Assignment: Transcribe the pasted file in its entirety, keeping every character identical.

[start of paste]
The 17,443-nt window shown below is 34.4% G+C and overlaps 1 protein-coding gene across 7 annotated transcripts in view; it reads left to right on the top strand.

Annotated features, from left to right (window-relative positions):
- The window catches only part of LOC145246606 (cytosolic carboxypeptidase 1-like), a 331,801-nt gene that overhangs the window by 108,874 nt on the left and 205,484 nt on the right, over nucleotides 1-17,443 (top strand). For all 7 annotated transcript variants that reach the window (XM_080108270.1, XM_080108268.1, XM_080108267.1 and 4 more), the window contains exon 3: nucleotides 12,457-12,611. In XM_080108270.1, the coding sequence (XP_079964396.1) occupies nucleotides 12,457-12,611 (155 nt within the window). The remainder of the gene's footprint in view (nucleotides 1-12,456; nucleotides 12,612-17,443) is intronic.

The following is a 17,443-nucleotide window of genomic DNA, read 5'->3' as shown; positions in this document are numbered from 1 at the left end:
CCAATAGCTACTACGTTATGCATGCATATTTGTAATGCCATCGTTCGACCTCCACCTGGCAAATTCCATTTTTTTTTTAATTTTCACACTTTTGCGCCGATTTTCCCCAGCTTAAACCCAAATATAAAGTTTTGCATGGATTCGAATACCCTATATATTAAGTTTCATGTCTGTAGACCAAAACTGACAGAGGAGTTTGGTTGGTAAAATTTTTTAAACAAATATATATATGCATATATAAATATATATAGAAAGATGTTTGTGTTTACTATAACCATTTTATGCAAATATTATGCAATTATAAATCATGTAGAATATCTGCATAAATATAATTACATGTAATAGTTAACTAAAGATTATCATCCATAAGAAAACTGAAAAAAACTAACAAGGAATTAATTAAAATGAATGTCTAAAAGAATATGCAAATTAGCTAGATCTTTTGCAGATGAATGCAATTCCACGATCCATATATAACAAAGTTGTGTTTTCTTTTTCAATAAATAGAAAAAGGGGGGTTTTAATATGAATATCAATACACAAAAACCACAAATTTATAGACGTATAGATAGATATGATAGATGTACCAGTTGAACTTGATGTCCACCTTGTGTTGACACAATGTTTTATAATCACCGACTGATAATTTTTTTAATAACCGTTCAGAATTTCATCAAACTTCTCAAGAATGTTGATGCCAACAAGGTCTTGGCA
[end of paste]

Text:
The 17,443-nt window shown below is 34.4% G+C and overlaps 1 protein-coding gene across 7 annotated transcripts in view; it reads left to right on the top strand.

Annotated features, from left to right (window-relative positions):
- The window catches only part of LOC145246606 (cytosolic carboxypeptidase 1-like), a 331,801-nt gene that overhangs the window by 108,874 nt on the left and 205,484 nt on the right, over nucleotides 1-17,443 (top strand). For all 7 annotated transcript variants that reach the window (XM_080108270.1, XM_080108268.1, XM_080108267.1 and 4 more), the window contains exon 3: nucleotides 12,457-12,611. In XM_080108270.1, the coding sequence (XP_079964396.1) occupies nucleotides 12,457-12,611 (155 nt within the window). The remainder of the gene's footprint in view (nucleotides 1-12,456; nucleotides 12,612-17,443) is intronic.

The following is a 17,443-nucleotide window of genomic DNA, read 5'->3' as shown; positions in this document are numbered from 1 at the left end:
CCAATAGCTACTACGTTATGCATGCATATTTGTAATGCCATCGTTCGACCTCCACCTGGCAAATTCCATTTTTTTTTTAATTTTCACACTTTTGCGCCGATTTTCCCCAGCTTAAACCCAAATATAAAGTTTTGCATGGATTCGAATACCCTATATATTAAGTTTCATGTCTGTAGACCAAAACTGACAGAGGAGTTTGGTTGGTAAAATTTTTTAAACAAATATATATATGCATATATAAATATATATAGAAAGATGTTTGTGTTTACTATAACCATTTTATGCAAATATTATGCAATTATAAATCATGTAGAATATCTGCATAAATATAATTACATGTAATAGTTAACTAAAGATTATCATCCATAAGAAAACTGAAAAAAACTAACAAGGAATTAATTAAAATGAATGTCTAAAAGAATATGCAAATTAGCTAGATCTTTTGCAGATGAATGCAATTCCACGATCCATATATAACAAAGTTGTGTTTTCTTTTTCAATAAATAGAAAAAGGGGGGTTTTAATATGAATATCAATACACAAAAACCACAAATTTATAGACGTATAGATAGATATGATAGATGTACCAGTTGAACTTGATGTCCACCTTGTGTTGACACAATGTTTTATAATCACCGACTGATAATTTTTTTAATAACCGTTCAGAATTTCATCAAACTTCTCAAGAATGTTGATGCCAACAAGGTCTTGGCA